In a wonderful way, it isn’t a joke. I know many of you saw the words that comedian, Patton Oswalt, posted on Facebook after the Boston Marathon bombing (and before any information on suspects had been released). For those who didn’t have that opportunity, the normally very funny man, wrote a very poignant piece on facing the evil and darkness that the act represented. I’ll share just a few of the thoughts he wrote:
I remember, when 9/11 went down, my reaction was, “Well, I’ve had it with humanity.” But I was wrong. I don’t know what’s going to be revealed to be behind all of this mayhem — one human insect or a poisonous mass of broken sociopaths. But here’s what I DO know. If it’s one person or a HUNDRED people, that number is not even a fraction of a fraction of a fraction of a percent of the population on this planet…every once in a while, the wiring of a tiny sliver of the species gets snarled and they’re pointed towards darkness…But the vast majority stands against that darkness and, like white blood cells attacking a virus, they dilute and weaken and eventually wash away the evildoers and, more importantly, the damage they wreak. This is beyond religion or creed or nation…So when you spot violence, or bigotry, or intolerance or fear or just garden-variety misogyny, hatred or ignorance, just look it in the eye and think, “The good outnumber you, and we always will.”
I must admit that I was completely taken aback by the depth of beauty and thoughtfulness Mr. Oswalt’s post revealed. I love his comedy (check out his tweets for Downton Abbey, or his “Parks & Recreation” improv on YouTube). But I had not expected such inspiring words from the same person.
And it reminded me of the purpose I intended for this blog – to share “glimpses of God’s beauty and grace in a messy world.” Mr. Oswalt did that for me, and many others, at a bleak time. Further, as my last blog was a bit outside my stated purview, Mr. Oswalt prompted my to get back to my preference. Specifically, his thought that there are many in this world who fight against evil and attempt to bring light into darkness brought to mind the story of a person who was recently awarded the Medal of Honor for actions he took in the Korean War. Ironically, the Medal honored only the smaller portion of the good he did during that conflict.
Just two weeks ago, on April 11, 2013, President Obama presented the Medal of Honor to the relatives of the Rev. Emil Kapaun. In a quirky move, since the Medal is awarded only for bravery “in combat,” Rev. Kapaun officially received the honor for actions he took at the Battle of Unsan, on Nov. 1 and 2, 1950. As quoted from an article written by Stan Finger of the Wichita Eagle:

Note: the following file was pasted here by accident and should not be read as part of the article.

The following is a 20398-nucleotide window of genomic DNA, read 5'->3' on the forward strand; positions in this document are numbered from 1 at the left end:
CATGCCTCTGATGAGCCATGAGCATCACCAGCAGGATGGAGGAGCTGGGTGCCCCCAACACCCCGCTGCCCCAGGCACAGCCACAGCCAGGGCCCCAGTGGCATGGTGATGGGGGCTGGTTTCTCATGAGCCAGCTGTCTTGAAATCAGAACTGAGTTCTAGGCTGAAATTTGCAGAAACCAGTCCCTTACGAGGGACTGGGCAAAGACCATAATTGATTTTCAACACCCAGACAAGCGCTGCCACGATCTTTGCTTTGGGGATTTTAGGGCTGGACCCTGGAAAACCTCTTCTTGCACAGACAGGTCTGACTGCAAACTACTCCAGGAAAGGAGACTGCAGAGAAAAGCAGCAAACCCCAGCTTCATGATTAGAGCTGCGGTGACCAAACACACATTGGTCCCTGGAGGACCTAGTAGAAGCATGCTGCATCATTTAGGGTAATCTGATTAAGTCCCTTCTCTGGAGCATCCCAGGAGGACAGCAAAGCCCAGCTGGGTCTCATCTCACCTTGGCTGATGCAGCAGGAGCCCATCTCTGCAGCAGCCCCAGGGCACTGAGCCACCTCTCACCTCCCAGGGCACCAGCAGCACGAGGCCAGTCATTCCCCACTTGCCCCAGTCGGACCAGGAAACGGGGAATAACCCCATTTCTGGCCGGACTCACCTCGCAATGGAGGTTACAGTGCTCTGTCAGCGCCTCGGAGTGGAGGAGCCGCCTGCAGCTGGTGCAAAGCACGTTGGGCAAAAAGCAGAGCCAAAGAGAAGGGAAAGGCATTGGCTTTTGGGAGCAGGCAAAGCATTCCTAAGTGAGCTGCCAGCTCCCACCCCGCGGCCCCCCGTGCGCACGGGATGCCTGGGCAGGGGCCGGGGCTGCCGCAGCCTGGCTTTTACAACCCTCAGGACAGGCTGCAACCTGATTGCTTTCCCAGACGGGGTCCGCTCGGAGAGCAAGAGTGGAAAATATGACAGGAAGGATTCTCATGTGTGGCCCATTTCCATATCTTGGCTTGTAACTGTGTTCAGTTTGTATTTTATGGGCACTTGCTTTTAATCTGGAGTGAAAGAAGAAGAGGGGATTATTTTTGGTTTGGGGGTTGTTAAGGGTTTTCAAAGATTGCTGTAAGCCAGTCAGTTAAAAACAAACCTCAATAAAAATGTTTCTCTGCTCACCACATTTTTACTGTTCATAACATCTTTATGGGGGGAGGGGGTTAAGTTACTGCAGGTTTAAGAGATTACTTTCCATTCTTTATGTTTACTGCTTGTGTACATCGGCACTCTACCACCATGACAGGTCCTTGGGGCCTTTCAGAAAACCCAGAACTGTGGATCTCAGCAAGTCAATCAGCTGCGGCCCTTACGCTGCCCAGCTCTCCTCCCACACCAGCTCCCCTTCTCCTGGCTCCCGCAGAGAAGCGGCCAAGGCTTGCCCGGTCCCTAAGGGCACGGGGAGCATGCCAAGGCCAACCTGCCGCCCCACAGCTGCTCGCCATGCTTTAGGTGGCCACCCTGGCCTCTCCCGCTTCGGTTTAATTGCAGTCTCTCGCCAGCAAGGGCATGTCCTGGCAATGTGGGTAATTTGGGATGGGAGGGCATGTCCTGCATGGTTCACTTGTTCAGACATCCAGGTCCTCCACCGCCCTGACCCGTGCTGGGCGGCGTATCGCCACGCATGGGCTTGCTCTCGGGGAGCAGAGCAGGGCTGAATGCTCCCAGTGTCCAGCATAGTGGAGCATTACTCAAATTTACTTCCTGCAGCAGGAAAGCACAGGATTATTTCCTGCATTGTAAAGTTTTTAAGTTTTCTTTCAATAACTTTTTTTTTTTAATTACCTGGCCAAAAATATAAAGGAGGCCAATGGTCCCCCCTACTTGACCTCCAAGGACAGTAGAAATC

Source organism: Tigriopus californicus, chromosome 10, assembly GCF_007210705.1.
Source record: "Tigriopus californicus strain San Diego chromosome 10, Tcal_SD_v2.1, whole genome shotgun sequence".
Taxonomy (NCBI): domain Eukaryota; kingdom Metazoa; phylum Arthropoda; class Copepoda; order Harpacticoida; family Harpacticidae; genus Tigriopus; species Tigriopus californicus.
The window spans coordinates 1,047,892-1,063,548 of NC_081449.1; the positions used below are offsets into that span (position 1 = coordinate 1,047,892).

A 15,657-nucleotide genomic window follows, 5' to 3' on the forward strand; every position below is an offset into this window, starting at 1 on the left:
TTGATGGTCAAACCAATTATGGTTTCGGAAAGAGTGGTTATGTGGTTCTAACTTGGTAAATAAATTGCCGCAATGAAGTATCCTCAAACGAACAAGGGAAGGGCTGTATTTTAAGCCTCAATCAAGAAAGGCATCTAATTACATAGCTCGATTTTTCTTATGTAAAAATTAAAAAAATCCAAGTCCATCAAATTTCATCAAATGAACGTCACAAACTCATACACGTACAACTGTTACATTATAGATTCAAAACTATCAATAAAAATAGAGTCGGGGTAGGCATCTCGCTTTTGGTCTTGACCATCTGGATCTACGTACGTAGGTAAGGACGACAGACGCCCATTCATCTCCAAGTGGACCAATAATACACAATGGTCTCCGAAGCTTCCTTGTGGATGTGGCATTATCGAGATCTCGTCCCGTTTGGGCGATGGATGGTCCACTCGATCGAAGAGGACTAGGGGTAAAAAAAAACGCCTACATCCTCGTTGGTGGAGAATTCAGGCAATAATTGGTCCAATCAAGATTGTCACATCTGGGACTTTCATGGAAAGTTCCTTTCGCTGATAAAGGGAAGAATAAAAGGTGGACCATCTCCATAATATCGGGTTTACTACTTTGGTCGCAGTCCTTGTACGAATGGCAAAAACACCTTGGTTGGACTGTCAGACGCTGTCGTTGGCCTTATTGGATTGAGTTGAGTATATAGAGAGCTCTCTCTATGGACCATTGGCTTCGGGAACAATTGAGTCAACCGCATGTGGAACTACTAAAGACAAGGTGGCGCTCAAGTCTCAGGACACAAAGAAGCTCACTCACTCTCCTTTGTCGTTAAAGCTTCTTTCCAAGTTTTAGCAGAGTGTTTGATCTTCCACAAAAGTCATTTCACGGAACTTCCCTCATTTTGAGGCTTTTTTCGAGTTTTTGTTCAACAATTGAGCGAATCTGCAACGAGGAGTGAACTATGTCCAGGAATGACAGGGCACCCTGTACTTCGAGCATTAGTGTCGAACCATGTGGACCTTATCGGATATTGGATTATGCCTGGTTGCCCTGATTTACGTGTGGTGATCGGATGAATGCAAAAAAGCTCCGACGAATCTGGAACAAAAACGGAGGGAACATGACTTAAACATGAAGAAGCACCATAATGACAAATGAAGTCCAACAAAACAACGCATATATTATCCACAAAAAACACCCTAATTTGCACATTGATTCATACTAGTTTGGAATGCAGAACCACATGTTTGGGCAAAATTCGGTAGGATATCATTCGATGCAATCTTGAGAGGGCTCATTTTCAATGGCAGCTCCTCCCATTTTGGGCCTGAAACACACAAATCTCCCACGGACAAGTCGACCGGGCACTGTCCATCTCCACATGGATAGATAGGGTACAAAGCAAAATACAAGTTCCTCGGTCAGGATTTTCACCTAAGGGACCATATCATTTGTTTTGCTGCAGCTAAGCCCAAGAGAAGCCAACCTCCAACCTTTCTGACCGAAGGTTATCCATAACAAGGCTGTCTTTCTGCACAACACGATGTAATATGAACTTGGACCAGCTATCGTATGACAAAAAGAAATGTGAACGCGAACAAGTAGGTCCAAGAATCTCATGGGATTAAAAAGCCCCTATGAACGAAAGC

[Kapaun’s] 8th Cavalry regiment was overrun by Chinese forces. He helped aid those wounded in battle with no regard for his safety. Witnesses said Kapaun ran 200 to 300 yards outside a shrinking defensive perimeter to rescue wounded U.S. soldiers despite enemy fire.
Such action is worthy of recognition and honor, certainly; yet, it was his actions after the battle that are truly remarkable. As Finger points out, “[Rev. Kapaun] also stayed behind and let himself be captured by the Chinese forces so he could care for wounded U.S. soldiers” (the italics are my addition). One of those who was interred in the same prison camp through the winter of 1950-1951,Mike Dowd, 85, witnessed Rev. Kapaun’s truly heroic work:
He’s personally responsible for saving hundreds of lives, and probably contributed to saving thousands of lives that winter.
Having interviewed many of those present at the ceremony who had served with Rev. Kapaun in either combat or in the prison camp, the reporter, Stan Finger, relays that, “…the only things keeping them alive were handfuls of birdseed or stolen food, and the spiritual and emotional nourishment offered by the priest from Kansas.” Specifically, Finger writes:
After his capture at Unsan, Kapaun kept rescuing soldiers on the march to prison, persuading able-bodied soldiers to help carry wounded comrades. In prison, he…picked lice off the sick, washed the clothes of the wounded soldiers and with others stole bags of food while other POWs deliberately started fights to distract the guards.
The Rev. Kapaun himself died in captivity.
In addition to wanting to share an inspiring story illustrating the truth that Patton Oswalt was affirming in the aftermath of the horrible events in Boston, I have tried as well to emphasize the fact the Rev. Emil Kapaun was, specifically, a Roman Catholic priest. Part of what Mr. Oswalt was after in his post, was putting the bombing into the context of a much larger story and proclaiming the truth that there is far more to this world than the horror we witness. As rightful as it has been to condemn the horrific crimes perpetrated by Catholic priests through the years, and clergy in general, the truth is that there are far more who are doing good than bad. Therefore, rather than “giving up on humanity” entirely, or clergy specifically, I hope all of us might be able to confront the horrific acts of human beings – whether Muslim, Catholic or Presbyterian! – and know, the good outnumbers the bad, and will win in the end.